Bjorn Karlman

European America Bashing Going Out of Vogue?

USA world dominationIn most of the countries I’ve lived in (including the United States), there is always a group of people that is hellbent on some quality America-bashing.  America’s global policing, its economic bullying, it’s worldwide export of popculture, George W. Bush – the list seems endless when it comes to beef with the United States.  Before living in the US, I would gladly participate in these bashing sessions.  It just felt right somehow –  a way to get back at the country equivalent of the chubby playground bully with too many toys.

After moving to the the United States for college, my views started to change.  Part of it was having American friends.  Instead of seeing America as summed up in the ideology of a certain political leader, I saw real people.  While l thought of Bush’s post 9/11 foreign policy in the Middle East as sheer lunacy, I was able to separate my thoughts on this very polarizing leader from the many conversations that I had enjoyed with American friends of mine that seemed very balanced in their views regarding America and its place in the world.

As I began to identify myself more and more closely with the United States, a sense of loyalty to my adopted country emerged and I caught myself defending the United States abroad.  When fellow Europeans would point out the death penalty and the huge economic disparities in America as evidence that the United States was a backward playground for cowboys, I would counter with the fact that huge parts of the American population are very vocal in their opposition to these very same things.

In a May 13, 2007 article from The Washington Post titled “4 Myths About America-Bashing in Europe”, William Drozdiak talks about what he calls the “love-hate melange” between Europe and the United States.  He asks: “Why has U.S. stature in the world eroded?  Opinion polls cite widespread dismay with the Iraq war, our dog-eat-dog social model and the arrogance of an imperial superpower that places itself above international law.”  Despite all this, Drozdiak claims that there is a “reservoir of goodwill waiting to be tapped among foreigners who would prefer to see the United States succeed rather than fail.”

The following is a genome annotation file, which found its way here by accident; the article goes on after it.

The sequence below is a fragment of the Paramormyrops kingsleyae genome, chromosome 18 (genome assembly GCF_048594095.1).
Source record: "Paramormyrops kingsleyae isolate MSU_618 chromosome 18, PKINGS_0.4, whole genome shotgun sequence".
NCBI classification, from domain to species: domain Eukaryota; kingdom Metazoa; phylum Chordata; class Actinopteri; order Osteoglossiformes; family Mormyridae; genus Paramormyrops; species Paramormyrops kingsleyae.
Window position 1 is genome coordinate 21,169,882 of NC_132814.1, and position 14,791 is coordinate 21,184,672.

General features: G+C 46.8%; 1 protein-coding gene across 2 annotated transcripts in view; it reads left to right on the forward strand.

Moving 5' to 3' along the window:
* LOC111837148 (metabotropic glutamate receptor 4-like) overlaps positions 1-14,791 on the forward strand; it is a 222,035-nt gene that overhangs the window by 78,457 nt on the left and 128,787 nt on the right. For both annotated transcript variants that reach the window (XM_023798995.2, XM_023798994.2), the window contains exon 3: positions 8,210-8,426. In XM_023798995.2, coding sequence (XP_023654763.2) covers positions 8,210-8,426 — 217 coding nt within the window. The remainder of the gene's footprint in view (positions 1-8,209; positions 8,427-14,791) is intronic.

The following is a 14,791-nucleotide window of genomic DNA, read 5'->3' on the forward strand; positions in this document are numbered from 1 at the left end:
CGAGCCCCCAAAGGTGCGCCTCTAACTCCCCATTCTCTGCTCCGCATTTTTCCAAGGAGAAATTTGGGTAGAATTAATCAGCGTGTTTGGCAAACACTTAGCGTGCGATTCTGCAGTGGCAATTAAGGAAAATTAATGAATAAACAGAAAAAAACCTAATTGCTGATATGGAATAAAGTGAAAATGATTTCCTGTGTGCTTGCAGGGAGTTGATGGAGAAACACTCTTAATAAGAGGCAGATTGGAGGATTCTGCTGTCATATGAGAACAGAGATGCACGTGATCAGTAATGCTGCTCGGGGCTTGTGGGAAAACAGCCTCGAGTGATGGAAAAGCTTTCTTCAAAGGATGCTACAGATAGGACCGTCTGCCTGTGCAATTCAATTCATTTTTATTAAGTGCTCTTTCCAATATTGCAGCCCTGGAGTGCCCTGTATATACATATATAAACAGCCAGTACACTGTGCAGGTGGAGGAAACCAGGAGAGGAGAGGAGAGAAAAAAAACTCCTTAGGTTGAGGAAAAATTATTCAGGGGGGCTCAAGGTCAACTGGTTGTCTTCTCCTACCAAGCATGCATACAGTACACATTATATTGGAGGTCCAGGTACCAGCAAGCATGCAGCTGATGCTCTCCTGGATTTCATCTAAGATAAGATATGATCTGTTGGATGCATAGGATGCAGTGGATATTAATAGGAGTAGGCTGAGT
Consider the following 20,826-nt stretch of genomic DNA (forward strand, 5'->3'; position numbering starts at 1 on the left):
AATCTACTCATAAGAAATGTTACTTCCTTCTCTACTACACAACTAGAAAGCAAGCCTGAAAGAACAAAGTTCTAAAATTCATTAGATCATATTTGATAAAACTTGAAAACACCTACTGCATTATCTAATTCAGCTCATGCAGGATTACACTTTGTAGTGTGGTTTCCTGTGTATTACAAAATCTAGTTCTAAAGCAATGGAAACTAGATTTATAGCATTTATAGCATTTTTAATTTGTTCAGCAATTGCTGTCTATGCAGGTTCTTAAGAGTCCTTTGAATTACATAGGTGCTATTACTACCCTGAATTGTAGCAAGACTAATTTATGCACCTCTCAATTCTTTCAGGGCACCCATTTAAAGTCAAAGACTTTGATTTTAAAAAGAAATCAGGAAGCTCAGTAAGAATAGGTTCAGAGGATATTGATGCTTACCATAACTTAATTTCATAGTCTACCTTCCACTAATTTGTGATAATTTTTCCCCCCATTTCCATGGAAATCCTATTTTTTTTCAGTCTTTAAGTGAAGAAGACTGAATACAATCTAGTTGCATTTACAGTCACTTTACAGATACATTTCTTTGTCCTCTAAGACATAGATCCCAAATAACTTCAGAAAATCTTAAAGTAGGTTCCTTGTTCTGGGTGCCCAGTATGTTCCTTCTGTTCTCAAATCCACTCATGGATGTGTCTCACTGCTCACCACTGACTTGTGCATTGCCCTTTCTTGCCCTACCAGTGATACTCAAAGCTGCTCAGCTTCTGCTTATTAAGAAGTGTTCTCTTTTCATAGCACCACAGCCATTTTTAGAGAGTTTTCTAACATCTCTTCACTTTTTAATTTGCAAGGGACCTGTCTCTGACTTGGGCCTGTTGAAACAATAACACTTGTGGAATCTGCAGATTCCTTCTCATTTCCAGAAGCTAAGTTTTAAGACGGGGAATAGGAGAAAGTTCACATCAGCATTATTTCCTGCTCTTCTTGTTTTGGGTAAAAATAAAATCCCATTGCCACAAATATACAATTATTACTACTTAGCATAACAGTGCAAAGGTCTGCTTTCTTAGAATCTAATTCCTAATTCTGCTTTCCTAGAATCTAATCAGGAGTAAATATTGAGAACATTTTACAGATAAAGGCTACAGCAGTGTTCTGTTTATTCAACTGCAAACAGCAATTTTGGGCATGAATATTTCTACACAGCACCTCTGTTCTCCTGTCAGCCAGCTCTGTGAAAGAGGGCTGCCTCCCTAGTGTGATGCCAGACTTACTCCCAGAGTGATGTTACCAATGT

He makes the point that European political leaders are actually fairly pro-American.  France’s Sarkozy is very supportive of the United States.  Angela Merkel in Germany has made a number of high-profile visits to America. Former UK Prime Minister Tony Blair and the current PM Gordon Brown are both good friends of the US.  Also, especially young Europeans seem to want to study and work in the US.

As for social models, Europe is learning the pitfalls of running welfare states and is looking to the United States for ideas on possible reforms.  Of course, American popculture is all the rage.  Finally, Europe is not limited to liking only American Democrats.  Although most hated George W. Bush, nobody wants flimsiness in foreign policy à la Clinton’s early 90s policy that allowed the Balkan attrocities to take place more or less unchecked.

Since Drozdiak’s 2007 article and despite the ongoing strife in the Middle East, Barack Obama’s outreach to this part of the world does not go unnoticed in Europe.  Obama’s diplomatic overtures won him the Nobel Peace Prize.  The dramatic facelift he has given the United States in terms of international diplomacy and goodwill has made this one of the easiest times to travel as an American in Europe for decades.  So there’s hope for a warming of relations in the next decade.  Especially if baby boomer American tourists leave their ghastly white sneakers stateside when they hop the pond.


Bjorn Karlman